Ryan Collis is a PhD student in the Faculty of Education at York University, working in the intersection of autism, expertise, and Science Fiction to discover future imaginaries where autistic students are truly supported. He holds degrees in English (BA, Queen’s ‘99), Computer Science (BScH, Queen’s ‘00), Education (BEd, OISE ‘05), and Science and Technology Studies (BScH, York ’19; MA, York ‘20). Ryan has been a high school teacher in the York Region District School Board since 2006, serves as the Graduate Student Officer of the Canadian Educational Researchers’ Association (CERA), and is a founding editor of the Canadian Journal of Autism Equity.
Noah Khan is a PhD student in Social Justice Education at the Ontario Institute for Studies in Education. His research is situated in phenomenology of technology, seeking to philosophically explore the experiential elements of digital encounters. Noah is a CGS-D Scholar, Massey College Junior Fellow, Evasion Lab Fellow, and Reach Alliance Researcher.
Sheetal Prasad is a Ph.D. candidate in the Faculty of Education at York University. Her current research examines representation within Canadian history classrooms for secondary schooling and how the typical colonial narrative presented in classrooms can be intervened through multimodal learning and engagement. She combines archival and art research methods to create augmented reality works that inform viewers of multiple perspectives in Canadian history.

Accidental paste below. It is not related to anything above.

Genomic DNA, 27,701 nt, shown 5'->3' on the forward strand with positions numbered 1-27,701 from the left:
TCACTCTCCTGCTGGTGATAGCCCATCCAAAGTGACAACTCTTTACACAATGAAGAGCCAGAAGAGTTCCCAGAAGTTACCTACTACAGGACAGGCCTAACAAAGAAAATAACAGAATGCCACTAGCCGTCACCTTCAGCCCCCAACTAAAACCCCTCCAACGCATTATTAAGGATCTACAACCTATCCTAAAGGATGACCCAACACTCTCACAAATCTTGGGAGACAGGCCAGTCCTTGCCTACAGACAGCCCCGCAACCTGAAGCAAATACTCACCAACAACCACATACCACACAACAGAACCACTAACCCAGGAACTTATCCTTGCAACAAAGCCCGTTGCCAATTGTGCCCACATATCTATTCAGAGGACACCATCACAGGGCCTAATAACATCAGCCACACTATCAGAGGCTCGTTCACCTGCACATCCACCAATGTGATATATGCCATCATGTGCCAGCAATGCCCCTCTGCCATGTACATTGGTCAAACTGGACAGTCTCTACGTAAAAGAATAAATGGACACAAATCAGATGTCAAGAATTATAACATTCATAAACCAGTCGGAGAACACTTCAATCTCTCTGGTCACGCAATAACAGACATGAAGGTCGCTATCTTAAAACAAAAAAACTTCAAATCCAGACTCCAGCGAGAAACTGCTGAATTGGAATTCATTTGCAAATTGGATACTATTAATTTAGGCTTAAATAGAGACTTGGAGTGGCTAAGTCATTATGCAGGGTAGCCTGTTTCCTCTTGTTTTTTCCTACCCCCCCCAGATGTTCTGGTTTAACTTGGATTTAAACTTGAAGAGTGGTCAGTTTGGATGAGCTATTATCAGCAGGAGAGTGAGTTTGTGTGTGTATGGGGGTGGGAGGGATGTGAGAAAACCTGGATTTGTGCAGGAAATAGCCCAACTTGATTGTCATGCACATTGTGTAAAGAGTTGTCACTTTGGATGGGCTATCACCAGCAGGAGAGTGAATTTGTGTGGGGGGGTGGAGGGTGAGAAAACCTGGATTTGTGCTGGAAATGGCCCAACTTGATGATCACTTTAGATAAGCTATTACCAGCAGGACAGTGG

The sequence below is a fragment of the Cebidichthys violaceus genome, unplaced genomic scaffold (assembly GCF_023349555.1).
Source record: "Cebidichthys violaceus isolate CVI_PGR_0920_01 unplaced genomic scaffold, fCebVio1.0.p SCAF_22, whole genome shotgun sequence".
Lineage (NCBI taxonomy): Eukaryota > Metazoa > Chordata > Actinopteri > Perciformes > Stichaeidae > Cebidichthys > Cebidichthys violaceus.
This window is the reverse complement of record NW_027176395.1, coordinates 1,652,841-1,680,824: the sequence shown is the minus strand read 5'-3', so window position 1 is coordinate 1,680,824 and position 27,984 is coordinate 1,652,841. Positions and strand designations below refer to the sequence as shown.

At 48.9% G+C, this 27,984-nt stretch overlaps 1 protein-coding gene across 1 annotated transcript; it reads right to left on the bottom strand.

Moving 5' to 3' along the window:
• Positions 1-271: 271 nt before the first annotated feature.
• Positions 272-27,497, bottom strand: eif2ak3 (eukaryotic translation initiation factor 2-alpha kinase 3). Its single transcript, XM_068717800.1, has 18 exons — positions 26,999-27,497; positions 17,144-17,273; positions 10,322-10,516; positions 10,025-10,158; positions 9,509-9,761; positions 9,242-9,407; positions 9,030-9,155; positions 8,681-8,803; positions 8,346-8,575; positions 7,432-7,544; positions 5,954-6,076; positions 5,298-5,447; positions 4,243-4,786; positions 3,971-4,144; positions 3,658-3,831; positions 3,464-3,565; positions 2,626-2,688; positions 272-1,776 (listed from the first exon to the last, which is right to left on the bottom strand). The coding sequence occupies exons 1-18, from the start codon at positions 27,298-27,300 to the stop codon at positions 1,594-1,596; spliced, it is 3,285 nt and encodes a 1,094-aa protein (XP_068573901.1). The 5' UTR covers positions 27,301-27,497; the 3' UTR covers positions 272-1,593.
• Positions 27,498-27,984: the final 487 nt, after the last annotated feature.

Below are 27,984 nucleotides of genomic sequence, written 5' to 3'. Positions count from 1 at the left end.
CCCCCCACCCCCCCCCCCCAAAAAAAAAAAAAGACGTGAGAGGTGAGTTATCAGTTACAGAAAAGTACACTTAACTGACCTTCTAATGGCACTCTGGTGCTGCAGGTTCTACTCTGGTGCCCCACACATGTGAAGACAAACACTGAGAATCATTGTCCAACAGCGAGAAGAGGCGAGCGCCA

Justin is a PhD candidate in Educational Leadership & Policy at University of Toronto – OISE. His research focuses on student government and student leadership. He holds a master’s degree in political science from the University of Toronto and a bachelor’s degree in political science and history from the University of Ottawa. He serves as the President of the Global Student Government, President of the OISE Graduate Students Association, and has served in executive roles in the International Association for Political Science Students and the University of Toronto Graduate Students’ Union, among others.
Charlotte Moore (she/her) is a neurodivergent Ph.D. candidate in the Faculty of Education at the University of Manitoba. She previously attended Eastern Michigan University, where she received a bachelor’s degree in secondary education with focuses in English and psychology, as well as a master’s degree in creative writing. Her current research explores the experiences of neurodivergent graduate students, specifically looking at the ways these students excel and struggle in graduate school, the unique strengths they bring to the academy, and the systems in place that help and hinder their academic success and well-being.
Amanda Dunbar (Concordia). Amanda Light Dunbar (she/her) is a PhD student in the Department of Education at Concordia University. Her work explores the cultural values that inform ELA research and pedagogy, particularly in terms of widely used but generally unsanctioned tools like SparkNotes, Grammarly, and ChatGPT. Amanda’s research is funded by the Fonds de recherche du Quebec – Societe et culture. She will be returning from leave in January 2024.
Jihan Jones (Windsor)
Omotoyosi Ogunbanwo (Western)
Linh Hoang (Ottawa)